Jay Gertz on thu 31 mar 05
I would like to take my favorite cone 10 reduction glaze and try and lower
it to a cone 5-6 oxidation, retaining it's color, which breaks from a brick
red (where thin) to a gray (where thick). Is this possible? I would think
the fact that one is reduction and the other oxidation would make this
impossible, retaining the same color characteristics that is. One text
mentions to change it from a batch formula to a molecular unity formula. I
am at a loss to know where to find the molecular weights for the elements in
the glaze formula. Any suggestions?
The formula (recipe) is
Nepheline syenite 61.49
Ball Clay 3.9
Tin Oxide 2.93
Copper Carb. 1.42
jay s. gertz
Paul Lewing on thu 31 mar 05
on 3/31/05 2:17 PM, Jay Gertz at jgertz@BULLDOG.UNCA.EDU wrote:
> I would like to take my favorite cone 10 reduction glaze and try and lower
> it to a cone 5-6 oxidation, retaining it's color, which breaks from a brick
> red (where thin) to a gray (where thick). Is this possible?
In a word, no. There is, as you say, the problem of going from reduction to
oxidation. And if there's one color that is supremely difficult to get in
mid-range oxidation, it's a bright iron red.
The other problem is with the base glaze. The general procedure when
lowering the firing temperature of a glaze is to keep the flux balance
exactly the same, while lowering both the alumina and the silica,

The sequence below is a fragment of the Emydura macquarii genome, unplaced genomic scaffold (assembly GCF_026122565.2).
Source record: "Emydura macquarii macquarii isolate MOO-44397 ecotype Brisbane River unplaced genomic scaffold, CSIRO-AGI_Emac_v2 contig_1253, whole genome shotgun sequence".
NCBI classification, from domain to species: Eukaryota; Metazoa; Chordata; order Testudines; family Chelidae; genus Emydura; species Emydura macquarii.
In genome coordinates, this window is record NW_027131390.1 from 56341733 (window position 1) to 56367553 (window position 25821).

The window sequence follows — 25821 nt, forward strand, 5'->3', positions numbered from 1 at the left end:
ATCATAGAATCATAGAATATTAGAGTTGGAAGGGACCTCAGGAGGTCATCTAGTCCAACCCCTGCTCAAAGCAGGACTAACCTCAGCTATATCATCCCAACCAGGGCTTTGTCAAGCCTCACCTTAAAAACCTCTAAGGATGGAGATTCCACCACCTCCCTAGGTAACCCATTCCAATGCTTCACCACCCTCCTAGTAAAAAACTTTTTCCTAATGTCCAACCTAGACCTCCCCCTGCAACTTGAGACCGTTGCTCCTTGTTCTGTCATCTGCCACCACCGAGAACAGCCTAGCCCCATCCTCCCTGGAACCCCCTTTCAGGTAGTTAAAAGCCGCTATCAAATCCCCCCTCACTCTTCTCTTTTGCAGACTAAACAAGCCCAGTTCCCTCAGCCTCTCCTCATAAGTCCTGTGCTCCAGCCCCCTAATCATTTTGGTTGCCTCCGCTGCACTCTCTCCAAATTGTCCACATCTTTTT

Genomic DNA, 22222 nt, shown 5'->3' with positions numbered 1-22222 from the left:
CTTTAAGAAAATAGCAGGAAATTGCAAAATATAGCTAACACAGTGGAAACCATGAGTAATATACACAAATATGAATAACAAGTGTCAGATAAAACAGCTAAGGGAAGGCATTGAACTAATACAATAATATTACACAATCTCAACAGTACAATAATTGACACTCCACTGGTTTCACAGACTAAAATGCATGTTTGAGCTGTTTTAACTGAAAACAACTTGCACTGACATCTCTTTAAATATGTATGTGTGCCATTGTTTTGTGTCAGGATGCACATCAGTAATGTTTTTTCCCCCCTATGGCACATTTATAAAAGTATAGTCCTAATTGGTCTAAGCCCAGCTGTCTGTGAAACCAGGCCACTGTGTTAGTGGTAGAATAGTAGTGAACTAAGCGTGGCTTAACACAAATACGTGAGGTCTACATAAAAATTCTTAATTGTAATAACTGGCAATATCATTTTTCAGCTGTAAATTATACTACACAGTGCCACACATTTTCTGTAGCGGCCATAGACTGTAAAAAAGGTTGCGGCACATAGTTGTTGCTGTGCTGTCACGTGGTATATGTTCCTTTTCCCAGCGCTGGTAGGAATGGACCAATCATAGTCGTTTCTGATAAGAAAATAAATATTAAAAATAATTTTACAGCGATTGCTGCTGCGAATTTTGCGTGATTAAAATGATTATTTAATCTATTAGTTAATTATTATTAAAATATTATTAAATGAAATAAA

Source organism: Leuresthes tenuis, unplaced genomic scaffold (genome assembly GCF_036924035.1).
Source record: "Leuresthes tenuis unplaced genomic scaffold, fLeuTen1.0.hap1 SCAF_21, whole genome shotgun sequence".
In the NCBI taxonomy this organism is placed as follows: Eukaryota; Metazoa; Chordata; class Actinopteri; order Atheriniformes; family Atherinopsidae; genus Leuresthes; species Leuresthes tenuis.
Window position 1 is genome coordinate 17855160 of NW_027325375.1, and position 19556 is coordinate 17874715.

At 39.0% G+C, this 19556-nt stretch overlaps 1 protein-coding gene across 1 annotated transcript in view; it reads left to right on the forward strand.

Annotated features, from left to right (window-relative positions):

maintaining the same Si:Al ratio as in the original. The problem with
almost all highfire glazes, and this one more than most, is that there's
hardly any alumina or silica to start with. You could take it all out (and
in the case of this glaze all you could do would be leave out the ball clay,
which would make it settle like a rock with all that neph sy) and it
wouldn't be enough. You'd have to add significant amounts of secondary flux
or boron just to get it to melt, and then it wouldn't be the same glaze,
Paul Lewing, Seattle
Angela Davis on thu 31 mar 05
Use a glaze program to convert your recipe, I use
Glazemaster. A free trial program can be downloaded at John Hesselberth's
site at the following link. Very intuitive.
Who wishes she knew more about what to do once the
molecular weights are figured.
----- Original Message -----
From: "Jay Gertz"
Sent: Thursday, March 31, 2005 5:17 PM
Subject: Kottler's Cone 10 to Cone 5-6
> mentions to change it from a batch formula to a molecular unity formula.
> am at a loss to know where to find the molecular weights for the elements
> the glaze formula. Any suggestions?